This is a type of thinking where you invalidate your own successes, common thoughts that are associated with this style of thinking are "Well that doesn't count because I had help", "That was just a practice". In this type of thinking you are discounting positive things that have happened, or that you have achieved, when they are actually very valid.

8. Must and Should
Must and should thinking is one of the most common and identifiable types of unhelpful thinking. When you start thing about something you can do as "I must/should" it can make you feel very guilty if, for some valid and justifiable reason, you cannot. It can make you feel as though you are fighting a losing battle, or have already failed. If you apply should and must thinking to other people, it can lead to lots of feelings of frustration. If you do not consider the valid and justifiable reasons someone else might have for not behaving the way that you wanted them to, then it can lead to labelling, the mental filter, over-generalising and other unhelpful styles of thinking.

9. Jumping to Conclusions
There are to different types of jumping to conclusions.
The first is Mind Reading. This is where you assume what other people are thinking without asking them, "I didn't offer him any sweets so he must think I'm selfish and mean". When you engage in mind reading, you are not giving the other person the opportunity to explain how they are feeling.
The second type is Fortune Telling. This is where you predict an outcome without any evidence and it can lead to unnecessary anxiety and disappointment. E.g. "If I don't finish this by tomorrow I will be fired and no one will like me", or "If I buy this person a surprise they will forgive me and be happy with me again". This style of thinking ignores communication, which is a vital part of any interpersonal relationship.

10. Minimisation and Magnification
With this style of thinking you are over or under-estimating the importance of problems, it is often used as a coping mechanism. In some cases, you might shrink a very important problem down and try to pretend that it is small to justify avoiding it. In other cases, you might disproportionately act as though a problem is really big, and makeup reasoning to justify this, in order to validate feelings of anxiety that you have surrounding it.

How To Combat Unhelpful Thoughts

It is not easy to combat these automatic thoughts, and it requires time, hard work and a level of self-awareness that you may not yet have. But there are certain steps that you can take. It is very helpful to buy a notebook for these steps as they involve writing down your thoughts.

Step 1: Identify when you are feeling unpleasant moods. Are you upset? Angry? Write this down and rate it on a scale from 1-10.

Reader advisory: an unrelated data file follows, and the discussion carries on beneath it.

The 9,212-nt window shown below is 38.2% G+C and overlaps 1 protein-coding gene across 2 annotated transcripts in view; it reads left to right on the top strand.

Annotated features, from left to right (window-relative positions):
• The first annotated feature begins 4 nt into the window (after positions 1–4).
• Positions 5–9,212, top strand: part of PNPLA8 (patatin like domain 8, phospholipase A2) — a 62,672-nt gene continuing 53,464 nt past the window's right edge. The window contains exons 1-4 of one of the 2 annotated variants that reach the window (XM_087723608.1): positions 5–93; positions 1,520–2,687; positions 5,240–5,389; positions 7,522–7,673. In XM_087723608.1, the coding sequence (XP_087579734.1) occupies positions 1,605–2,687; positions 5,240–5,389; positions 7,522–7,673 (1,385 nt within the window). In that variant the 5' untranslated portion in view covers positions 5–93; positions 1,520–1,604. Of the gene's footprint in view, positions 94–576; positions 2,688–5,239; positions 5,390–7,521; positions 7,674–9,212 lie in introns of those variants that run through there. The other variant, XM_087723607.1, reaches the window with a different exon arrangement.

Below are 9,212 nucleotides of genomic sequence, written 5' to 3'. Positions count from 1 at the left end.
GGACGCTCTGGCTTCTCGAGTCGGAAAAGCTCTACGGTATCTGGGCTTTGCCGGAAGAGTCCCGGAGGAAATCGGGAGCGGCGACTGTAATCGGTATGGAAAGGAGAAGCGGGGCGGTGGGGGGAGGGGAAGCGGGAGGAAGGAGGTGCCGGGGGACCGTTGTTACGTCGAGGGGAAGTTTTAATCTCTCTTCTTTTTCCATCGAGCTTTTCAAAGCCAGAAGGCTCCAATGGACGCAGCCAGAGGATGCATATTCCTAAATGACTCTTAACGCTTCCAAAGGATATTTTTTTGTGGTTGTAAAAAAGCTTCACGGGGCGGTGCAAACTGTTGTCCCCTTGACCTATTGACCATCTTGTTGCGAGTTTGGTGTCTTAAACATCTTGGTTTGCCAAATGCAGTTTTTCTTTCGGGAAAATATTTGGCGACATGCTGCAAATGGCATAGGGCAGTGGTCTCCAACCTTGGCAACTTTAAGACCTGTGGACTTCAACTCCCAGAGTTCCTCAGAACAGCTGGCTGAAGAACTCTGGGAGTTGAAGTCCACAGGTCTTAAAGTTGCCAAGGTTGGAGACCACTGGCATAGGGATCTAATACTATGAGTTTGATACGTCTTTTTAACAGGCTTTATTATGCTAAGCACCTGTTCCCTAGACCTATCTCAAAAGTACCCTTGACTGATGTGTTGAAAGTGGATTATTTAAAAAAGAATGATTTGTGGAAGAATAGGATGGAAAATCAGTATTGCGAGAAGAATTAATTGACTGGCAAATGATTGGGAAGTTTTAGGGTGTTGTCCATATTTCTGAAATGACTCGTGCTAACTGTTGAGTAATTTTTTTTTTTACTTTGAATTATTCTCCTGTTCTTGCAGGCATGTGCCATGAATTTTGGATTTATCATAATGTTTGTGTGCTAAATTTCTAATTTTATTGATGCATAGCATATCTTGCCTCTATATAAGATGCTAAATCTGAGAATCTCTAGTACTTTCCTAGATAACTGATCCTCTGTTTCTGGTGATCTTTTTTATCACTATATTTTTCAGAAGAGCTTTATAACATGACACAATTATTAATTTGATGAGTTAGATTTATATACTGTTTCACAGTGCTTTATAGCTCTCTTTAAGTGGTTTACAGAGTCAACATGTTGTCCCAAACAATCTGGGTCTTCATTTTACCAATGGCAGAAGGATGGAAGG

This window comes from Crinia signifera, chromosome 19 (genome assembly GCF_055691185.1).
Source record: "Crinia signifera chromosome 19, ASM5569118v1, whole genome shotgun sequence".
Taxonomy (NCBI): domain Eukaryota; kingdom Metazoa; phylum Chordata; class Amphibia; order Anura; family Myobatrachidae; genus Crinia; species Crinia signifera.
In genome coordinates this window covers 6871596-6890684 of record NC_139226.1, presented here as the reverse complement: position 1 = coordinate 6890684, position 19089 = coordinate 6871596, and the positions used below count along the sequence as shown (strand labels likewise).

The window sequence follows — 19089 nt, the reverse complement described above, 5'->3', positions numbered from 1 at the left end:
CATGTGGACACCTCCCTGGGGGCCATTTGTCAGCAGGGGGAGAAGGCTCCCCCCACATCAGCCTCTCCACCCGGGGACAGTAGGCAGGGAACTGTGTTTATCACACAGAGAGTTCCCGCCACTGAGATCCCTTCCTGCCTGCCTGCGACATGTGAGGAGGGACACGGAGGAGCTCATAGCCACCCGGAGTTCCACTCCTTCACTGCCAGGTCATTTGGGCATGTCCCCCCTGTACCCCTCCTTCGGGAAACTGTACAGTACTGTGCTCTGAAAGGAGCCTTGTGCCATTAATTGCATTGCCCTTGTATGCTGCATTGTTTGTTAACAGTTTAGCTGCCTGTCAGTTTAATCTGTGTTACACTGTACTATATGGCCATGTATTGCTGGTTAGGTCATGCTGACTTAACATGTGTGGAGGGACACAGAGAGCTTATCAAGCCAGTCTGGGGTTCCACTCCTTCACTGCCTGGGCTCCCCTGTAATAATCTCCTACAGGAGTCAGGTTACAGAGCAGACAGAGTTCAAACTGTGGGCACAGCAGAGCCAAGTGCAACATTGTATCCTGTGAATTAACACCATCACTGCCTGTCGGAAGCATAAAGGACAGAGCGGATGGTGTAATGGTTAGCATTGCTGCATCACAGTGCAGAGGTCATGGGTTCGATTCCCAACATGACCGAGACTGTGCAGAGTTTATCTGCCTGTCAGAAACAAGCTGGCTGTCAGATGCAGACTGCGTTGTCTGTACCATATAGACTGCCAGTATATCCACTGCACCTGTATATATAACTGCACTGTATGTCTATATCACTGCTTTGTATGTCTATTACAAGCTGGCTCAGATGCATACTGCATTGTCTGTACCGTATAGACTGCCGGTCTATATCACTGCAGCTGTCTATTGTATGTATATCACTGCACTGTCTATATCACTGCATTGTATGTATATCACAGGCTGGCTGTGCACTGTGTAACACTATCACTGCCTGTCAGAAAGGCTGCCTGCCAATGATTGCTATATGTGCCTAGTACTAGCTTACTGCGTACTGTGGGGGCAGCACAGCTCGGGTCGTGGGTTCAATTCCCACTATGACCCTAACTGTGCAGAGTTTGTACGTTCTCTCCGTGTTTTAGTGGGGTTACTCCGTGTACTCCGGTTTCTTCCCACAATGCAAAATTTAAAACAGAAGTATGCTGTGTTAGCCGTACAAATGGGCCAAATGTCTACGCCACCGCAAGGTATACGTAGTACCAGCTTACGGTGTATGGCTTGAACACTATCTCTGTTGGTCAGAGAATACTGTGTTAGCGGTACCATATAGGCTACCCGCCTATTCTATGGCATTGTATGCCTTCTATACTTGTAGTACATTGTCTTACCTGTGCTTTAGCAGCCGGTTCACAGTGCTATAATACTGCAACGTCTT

Step 2: Go back over any situation that might have caused this, or the situation that you are in currently. Go over the details: what, where, when, with whom, etc.

Step 3: Identify what thoughts were/are going through your head. Write them all down from small fleeting ones to large recurring thoughts.

Step 4: Dig deeper into these thoughts and ask these questions of them:
What is the worst that could happen?
If this thought is true, what does it say about me?
What does/would this say about other people?
What would this say about the future?
Once you have questioned these thoughts, identify a key thought and circle it, this will be a thought that is investigated more thoroughly.

Step 5: Write down all of the objective, factual evidence that supports this key thought.

Step 6: Write down all of the objective, factual evidence that suggests that this key thought is inaccurate. Highlight any unhelpful thinking styles that you might be using.

Step 7: Ask if this key thought is accurate 100% of the time. Could there be another way to interpret this situation? If so, find that evidence and write it down.

Step 8: Identify if there is a more balanced and alternative thought that is more accurate to describe the situation. If there is, then move on to the next steps. If there is not, and your thoughts and feelings are accurate then instead look at ways that you could solve your problem, or seek help with it from another source.

Step 9: Re-evaluate your mood. Now that you have a new, more balanced thought, try to identify how you are feeling now, are you calm or relieved? Are you feeling nothing or apathetic? Rate this mood from 1-10.

After going through these steps you will start to notice recurring patterns in thoughts and hopefully, you will become more able to intervene during an unhelpful thought. You will get to a stage where you don't need to write anything down and instead you might just need 5 or so minutes to reflect, re-evaluate and adjust. It is always difficult, to begin with, but it gets easier with time.


Identifying unhelpful thinking styles is difficult, it takes time. Do not worry if you see thinking styles on this list that you identify with, we all use them from time to time. A lot of the time, our reactions, and our instincts are correct and we can trust them. But we all fall into traps of unhelpful negative thinking without even realising.

Taking the first step by becoming self-aware about them, is extremely important. Going through these exercises as often as you like, and completely the steps within them can be majorly beneficial and can help you reduce anxiety and improve your day-to-day inter-personal relationships.

Best wishes on your journey to self-improvement.

Share Your Opinion

© 2018 VerityPrice


Finn from Barstow on September 04, 2018:

A very nice essay with good points and purpose. Aesthetically pleasing in your design and presentation.

A lot of people probably think they are alone in having automatic thoughts when in reality they are quite ubiquitous. It's hard to control your thinking patterns and your exercises give a good sense of pace.

Ultimately, I think it comes down to that our mind can make you right - you can fix yourself.

Denise W Anderson from Bismarck, North Dakota on September 01, 2018:

Learning these distorted thought processes was the most helpful thing I did in learning to combat my depression. I am grateful to the psychologist who taught me this process and had me do the paperwork necessary to make it a habit. I use it when helping others deal with their depression.